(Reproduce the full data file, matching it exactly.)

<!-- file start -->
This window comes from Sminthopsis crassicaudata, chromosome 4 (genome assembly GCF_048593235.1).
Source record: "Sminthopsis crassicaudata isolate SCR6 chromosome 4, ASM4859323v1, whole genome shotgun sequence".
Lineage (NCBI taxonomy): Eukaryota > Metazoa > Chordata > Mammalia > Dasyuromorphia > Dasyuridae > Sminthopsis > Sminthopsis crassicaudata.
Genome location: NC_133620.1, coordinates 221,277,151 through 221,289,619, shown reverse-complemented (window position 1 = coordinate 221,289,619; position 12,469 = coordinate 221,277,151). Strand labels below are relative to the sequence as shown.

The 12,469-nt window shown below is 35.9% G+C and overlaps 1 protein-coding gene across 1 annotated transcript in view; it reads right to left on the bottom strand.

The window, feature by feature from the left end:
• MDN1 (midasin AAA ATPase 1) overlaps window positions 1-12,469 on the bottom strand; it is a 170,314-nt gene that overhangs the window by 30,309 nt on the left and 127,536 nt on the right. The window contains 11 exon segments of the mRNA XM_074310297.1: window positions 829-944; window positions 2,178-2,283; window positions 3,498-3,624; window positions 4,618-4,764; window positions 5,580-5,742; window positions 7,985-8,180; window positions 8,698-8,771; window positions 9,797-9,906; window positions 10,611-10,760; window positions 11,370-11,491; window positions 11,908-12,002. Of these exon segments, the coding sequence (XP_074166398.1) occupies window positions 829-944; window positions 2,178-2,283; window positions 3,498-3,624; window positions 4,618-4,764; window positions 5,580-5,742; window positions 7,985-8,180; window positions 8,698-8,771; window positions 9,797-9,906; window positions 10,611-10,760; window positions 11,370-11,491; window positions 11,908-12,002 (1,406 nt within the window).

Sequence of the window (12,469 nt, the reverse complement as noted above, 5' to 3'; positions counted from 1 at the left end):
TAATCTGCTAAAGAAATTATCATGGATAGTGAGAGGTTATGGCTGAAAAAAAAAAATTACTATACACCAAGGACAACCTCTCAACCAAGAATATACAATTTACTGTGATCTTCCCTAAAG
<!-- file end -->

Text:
This window comes from Sminthopsis crassicaudata, chromosome 4 (genome assembly GCF_048593235.1).
Source record: "Sminthopsis crassicaudata isolate SCR6 chromosome 4, ASM4859323v1, whole genome shotgun sequence".
Lineage (NCBI taxonomy): Eukaryota > Metazoa > Chordata > Mammalia > Dasyuromorphia > Dasyuridae > Sminthopsis > Sminthopsis crassicaudata.
Genome location: NC_133620.1, coordinates 221,277,151 through 221,289,619, shown reverse-complemented (window position 1 = coordinate 221,289,619; position 12,469 = coordinate 221,277,151). Strand labels below are relative to the sequence as shown.

The 12,469-nt window shown below is 35.9% G+C and overlaps 1 protein-coding gene across 1 annotated transcript in view; it reads right to left on the bottom strand.

The window, feature by feature from the left end:
• MDN1 (midasin AAA ATPase 1) overlaps window positions 1-12,469 on the bottom strand; it is a 170,314-nt gene that overhangs the window by 30,309 nt on the left and 127,536 nt on the right. The window contains 11 exon segments of the mRNA XM_074310297.1: window positions 829-944; window positions 2,178-2,283; window positions 3,498-3,624; window positions 4,618-4,764; window positions 5,580-5,742; window positions 7,985-8,180; window positions 8,698-8,771; window positions 9,797-9,906; window positions 10,611-10,760; window positions 11,370-11,491; window positions 11,908-12,002. Of these exon segments, the coding sequence (XP_074166398.1) occupies window positions 829-944; window positions 2,178-2,283; window positions 3,498-3,624; window positions 4,618-4,764; window positions 5,580-5,742; window positions 7,985-8,180; window positions 8,698-8,771; window positions 9,797-9,906; window positions 10,611-10,760; window positions 11,370-11,491; window positions 11,908-12,002 (1,406 nt within the window).

Sequence of the window (12,469 nt, the reverse complement as noted above, 5' to 3'; positions counted from 1 at the left end):
TAATCTGCTAAAGAAATTATCATGGATAGTGAGAGGTTATGGCTGAAAAAAAAAAATTACTATACACCAAGGACAACCTCTCAACCAAGAATATACAATTTACTGTGATCTTCCCTAAAG